Vadodara, Gujarat-based Manpasand Beverages Ltd (MBL), known for MangoSip – a mango drink brand, and OXY Sip – a packaged drinking water, is suddenly in a centre of controversy as Central GST Commissionerate of Vadodara,Gujarat has unearthed a ₹ 40 crore (~ US$5.75 Mn ) goods and services tax (GST) scam in the company, which is backed by private equity firm SAIF Partners, which hold 25% stake in MBL.
According to Business Standard, citing CGST commissionerate sources, MBL allegedly created and showed sales and purchases across more than 30 fake units.
In a latest, MBL founder Dhirendra Singh, his brother Hashvardhan Singh, Managing Director Abhishek Singh and chief financial officer Paresh Thakkar were arrested after a raid on May 23 by the Central GST Commissionerate Vadodara for GST fraud amounting to ₹40 crore.
It was in 2011, when the private equity firm SAIF Partners reportedly picked up a 25 percent stake in MBL for Rs 45-50 crore, with an earnings multiple of 30.
The report further said that ever since Deloitte resigned as auditor for Manpasand Beverages has been in controversy, which is then eventually came out open when top management executives of MBL were arrested cementing the speculations.
Established in 1998, by current Chairman and Managing Director Dhirendra Singh, MBL boasted its presence in rural and tier-2 and 3 markets when its multinational competitors were ruling the metros and top cities.
MBL counts celebrities as its brands’ endorsement adverts. While Bollywood actor Sunny Deol is brand endorser of ‘MangoSip’, actress Tapsi Pannu endorses its ‘MangoSip’ brand. MBL’s ready-to-drink oral rehydration salts (ORS) sports drink is endorsed by boxing champ Mary Kom.
By 2018, the company was congratulating itself on reaching out to these markets with a distribution strength of 600,000 outlets.
“MBL was also on its way to setting up its fourth plant in the country. Its manufacturing plants in Vadodara, Varanasi and Sri City are either operational or under construction,” said the report.
Usually the cases one comes across show companies running real units, but acquiring fake invoices here and there to claim input tax credit (ITC). But in case of MBL, it has been found that the company set up several fake units and across the country at that. Real purchase and sale transactions were then shown with values inflating with each transaction in order to claim a cumulatively large sum of input tax credit,” a source said.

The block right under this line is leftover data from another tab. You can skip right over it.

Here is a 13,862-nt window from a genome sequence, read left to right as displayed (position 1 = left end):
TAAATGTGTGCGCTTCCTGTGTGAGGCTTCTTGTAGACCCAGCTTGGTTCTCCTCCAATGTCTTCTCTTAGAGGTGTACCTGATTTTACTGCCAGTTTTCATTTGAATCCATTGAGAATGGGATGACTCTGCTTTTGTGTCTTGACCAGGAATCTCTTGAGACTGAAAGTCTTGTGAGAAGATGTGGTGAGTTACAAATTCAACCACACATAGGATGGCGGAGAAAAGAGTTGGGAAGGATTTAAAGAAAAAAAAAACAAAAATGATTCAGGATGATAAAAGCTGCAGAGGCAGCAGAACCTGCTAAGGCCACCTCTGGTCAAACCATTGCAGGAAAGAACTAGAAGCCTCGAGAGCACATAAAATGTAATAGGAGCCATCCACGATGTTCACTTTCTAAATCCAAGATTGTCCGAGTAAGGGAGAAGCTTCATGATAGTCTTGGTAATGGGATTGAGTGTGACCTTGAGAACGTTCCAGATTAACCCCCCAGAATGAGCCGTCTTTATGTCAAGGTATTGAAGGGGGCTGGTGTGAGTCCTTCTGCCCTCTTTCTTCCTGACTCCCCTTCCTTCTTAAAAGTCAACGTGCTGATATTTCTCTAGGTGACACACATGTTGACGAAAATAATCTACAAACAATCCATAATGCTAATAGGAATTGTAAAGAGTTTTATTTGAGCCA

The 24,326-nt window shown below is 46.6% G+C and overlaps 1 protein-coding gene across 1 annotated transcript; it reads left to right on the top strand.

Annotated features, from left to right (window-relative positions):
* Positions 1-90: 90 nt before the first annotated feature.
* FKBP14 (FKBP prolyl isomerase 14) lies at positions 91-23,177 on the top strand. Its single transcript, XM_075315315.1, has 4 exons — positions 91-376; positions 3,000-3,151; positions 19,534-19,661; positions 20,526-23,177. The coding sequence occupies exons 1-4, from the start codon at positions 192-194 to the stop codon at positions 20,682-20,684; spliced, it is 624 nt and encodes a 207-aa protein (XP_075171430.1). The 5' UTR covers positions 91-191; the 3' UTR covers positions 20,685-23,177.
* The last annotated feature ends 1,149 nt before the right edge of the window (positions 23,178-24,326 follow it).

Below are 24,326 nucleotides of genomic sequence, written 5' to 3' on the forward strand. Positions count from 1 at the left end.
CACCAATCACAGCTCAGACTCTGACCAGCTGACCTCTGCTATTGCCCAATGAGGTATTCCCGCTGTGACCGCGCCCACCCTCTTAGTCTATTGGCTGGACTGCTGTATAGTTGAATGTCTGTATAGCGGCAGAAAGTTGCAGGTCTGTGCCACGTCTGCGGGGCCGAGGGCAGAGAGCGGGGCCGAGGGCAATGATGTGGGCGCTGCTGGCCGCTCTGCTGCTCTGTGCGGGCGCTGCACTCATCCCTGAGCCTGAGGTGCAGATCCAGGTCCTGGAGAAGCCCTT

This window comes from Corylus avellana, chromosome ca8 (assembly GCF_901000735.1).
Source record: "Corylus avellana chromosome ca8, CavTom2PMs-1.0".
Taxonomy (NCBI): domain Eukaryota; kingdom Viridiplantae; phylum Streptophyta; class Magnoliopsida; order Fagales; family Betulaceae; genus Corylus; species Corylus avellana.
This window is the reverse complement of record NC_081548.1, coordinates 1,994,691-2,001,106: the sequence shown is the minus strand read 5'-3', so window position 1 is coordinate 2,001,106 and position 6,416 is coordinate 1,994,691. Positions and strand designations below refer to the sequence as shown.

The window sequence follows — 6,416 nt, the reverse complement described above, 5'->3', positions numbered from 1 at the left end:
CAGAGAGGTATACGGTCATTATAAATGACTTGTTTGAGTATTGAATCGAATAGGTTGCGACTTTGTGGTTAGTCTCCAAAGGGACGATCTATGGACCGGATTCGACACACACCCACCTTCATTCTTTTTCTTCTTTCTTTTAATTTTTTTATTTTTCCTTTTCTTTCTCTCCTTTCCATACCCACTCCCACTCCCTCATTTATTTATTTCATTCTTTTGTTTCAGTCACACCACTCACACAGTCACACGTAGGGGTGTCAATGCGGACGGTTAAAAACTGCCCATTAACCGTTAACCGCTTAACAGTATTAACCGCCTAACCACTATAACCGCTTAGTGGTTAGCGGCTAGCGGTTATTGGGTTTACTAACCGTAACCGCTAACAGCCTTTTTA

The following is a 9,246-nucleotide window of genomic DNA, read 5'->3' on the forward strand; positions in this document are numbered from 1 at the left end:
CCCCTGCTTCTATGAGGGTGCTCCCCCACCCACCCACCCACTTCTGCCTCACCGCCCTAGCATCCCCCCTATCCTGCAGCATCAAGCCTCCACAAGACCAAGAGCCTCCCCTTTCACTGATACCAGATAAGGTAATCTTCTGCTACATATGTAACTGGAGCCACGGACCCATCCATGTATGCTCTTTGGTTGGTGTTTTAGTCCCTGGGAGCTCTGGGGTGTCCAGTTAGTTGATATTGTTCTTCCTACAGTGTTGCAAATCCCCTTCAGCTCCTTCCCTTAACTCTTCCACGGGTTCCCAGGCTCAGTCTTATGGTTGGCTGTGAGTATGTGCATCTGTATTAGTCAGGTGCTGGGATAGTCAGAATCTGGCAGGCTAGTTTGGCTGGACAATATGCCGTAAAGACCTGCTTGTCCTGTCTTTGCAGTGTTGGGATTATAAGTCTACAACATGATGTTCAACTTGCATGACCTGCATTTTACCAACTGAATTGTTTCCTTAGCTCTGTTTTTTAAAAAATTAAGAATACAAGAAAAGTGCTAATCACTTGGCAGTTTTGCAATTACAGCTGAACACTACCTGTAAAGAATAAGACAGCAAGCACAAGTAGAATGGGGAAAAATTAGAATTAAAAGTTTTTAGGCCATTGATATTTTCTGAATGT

The company allegedly showed inter-unit transactions worth over Rs 300 crore wherein ITC would come up to Rs 40 crore. Government sources said that these transactions were found to have taken place in 2018-19.
In this case, MBL allegedly showed inter-unit transactions worth Rs 300 crore, which led to an accumulation of input tax credit (ITC) of Rs 40 crore. According to CGST commissionerate sources, the transactions took place on several occasions in 2018-19, beginning three-four months ago.
Independent chartered accountants and corporate law experts who have followed the case said the circular trading involved one of the real units showing a sales transaction to a fake unit, which is then followed by a string of similar transactions, adding a slight margin at each stage and eventually landing up as a purchase transaction by a real unit of MBL.
“The real unit which shows purchase in the end can now claim tax credit on the inflated value at each stage. Mostly, it is even difficult for auditors to find out such a long trail of 30 fake units because there are no RoC (Registrar of Companies) records. Also, there is no law in the country that prohibits such kinds of circular trading. Only CGST intelligence can smell it when they follow the trail on their system and find that these are similar or even same transactions shown again and again,” said an independent corporate law expert.
For SAIF, which is investor in companies like Book My Show, MakeMyTrip, Paytm and FirstCry among others, MBL is not its first portfolio firm that came into controversy as earlier an another SAIF Partners-backed Infrastructure Leasing & Financial Services (IL&FS) came in to controversy for alleged fraud and causing wrongful loss to the troubled infrastructure lender.
Last month, a former vice chairman of IL&FS, Hari Sankaran, was arrested by Serious Fraud Investigation Office (SFIO). He is accused of granting loans to entities that were not credit-worthy or declared as non-performing accounts causing loss to the company and its creditors.
Coincidentally, IL&FS also had Deloitte as its auditor at that time and according to SFIO the initial probe revealed the existence of major lapses in Deloitte’s audit of IL&FS subsidiary.
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